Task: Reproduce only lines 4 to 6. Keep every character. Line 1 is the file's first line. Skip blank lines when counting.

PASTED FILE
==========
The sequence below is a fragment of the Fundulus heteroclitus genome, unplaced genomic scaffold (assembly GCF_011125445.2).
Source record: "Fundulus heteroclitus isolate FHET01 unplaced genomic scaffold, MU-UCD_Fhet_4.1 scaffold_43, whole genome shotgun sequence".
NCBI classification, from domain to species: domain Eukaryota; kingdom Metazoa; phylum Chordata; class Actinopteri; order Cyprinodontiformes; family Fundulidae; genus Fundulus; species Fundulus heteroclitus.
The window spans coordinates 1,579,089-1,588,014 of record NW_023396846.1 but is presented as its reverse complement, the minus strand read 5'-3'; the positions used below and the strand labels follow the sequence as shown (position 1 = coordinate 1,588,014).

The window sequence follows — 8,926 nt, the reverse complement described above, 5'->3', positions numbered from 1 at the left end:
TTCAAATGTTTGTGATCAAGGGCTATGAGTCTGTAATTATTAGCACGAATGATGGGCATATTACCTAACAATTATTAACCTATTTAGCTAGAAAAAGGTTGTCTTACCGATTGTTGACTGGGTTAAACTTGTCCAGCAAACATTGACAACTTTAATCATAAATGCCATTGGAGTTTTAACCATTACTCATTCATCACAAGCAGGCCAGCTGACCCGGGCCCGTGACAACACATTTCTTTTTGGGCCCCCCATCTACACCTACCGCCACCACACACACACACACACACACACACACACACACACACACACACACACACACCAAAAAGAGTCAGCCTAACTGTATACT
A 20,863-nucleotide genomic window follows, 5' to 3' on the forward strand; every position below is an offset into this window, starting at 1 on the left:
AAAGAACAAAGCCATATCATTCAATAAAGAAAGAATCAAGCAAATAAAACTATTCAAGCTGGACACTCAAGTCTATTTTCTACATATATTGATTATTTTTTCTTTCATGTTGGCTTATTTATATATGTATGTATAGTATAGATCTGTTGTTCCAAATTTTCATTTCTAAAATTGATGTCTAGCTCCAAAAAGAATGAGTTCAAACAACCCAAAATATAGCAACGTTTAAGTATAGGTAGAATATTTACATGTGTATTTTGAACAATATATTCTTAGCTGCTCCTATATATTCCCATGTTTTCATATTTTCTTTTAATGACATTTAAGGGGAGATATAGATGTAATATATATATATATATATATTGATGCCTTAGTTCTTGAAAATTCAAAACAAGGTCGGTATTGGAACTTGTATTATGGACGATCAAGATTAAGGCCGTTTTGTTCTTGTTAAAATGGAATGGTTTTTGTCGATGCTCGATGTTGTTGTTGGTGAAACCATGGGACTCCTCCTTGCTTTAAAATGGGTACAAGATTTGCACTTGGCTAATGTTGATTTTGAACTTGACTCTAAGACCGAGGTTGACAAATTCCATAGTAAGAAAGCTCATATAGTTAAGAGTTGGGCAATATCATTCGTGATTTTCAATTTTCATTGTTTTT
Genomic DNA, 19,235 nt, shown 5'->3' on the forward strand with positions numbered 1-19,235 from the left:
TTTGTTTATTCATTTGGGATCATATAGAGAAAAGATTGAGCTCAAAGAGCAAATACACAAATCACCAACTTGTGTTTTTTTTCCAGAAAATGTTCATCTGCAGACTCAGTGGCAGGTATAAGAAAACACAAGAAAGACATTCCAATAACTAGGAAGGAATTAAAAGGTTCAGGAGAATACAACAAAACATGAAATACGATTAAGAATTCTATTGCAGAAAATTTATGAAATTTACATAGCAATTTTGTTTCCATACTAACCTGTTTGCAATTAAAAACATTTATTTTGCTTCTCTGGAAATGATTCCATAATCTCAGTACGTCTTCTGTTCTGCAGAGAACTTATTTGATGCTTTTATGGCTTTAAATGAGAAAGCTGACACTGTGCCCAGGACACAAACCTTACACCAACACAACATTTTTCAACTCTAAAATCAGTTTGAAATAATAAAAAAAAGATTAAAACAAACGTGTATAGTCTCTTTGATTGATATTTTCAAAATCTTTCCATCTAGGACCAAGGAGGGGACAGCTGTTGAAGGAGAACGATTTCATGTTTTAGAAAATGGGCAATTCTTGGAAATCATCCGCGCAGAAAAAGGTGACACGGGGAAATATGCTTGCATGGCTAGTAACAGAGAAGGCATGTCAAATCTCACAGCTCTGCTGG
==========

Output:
The window spans coordinates 1,579,089-1,588,014 of record NW_023396846.1 but is presented as its reverse complement, the minus strand read 5'-3'; the positions used below and the strand labels follow the sequence as shown (position 1 = coordinate 1,588,014).

The window sequence follows — 8,926 nt, the reverse complement described above, 5'->3', positions numbered from 1 at the left end:
TTCAAATGTTTGTGATCAAGGGCTATGAGTCTGTAATTATTAGCACGAATGATGGGCATATTACCTAACAATTATTAACCTATTTAGCTAGAAAAAGGTTGTCTTACCGATTGTTGACTGGGTTAAACTTGTCCAGCAAACATTGACAACTTTAATCATAAATGCCATTGGAGTTTTAACCATTACTCATTCATCACAAGCAGGCCAGCTGACCCGGGCCCGTGACAACACATTTCTTTTTGGGCCCCCCATCTACACCTACCGCCACCACACACACACACACACACACACACACACACACACACACACACACACACACCAAAAAGAGTCAGCCTAACTGTATACT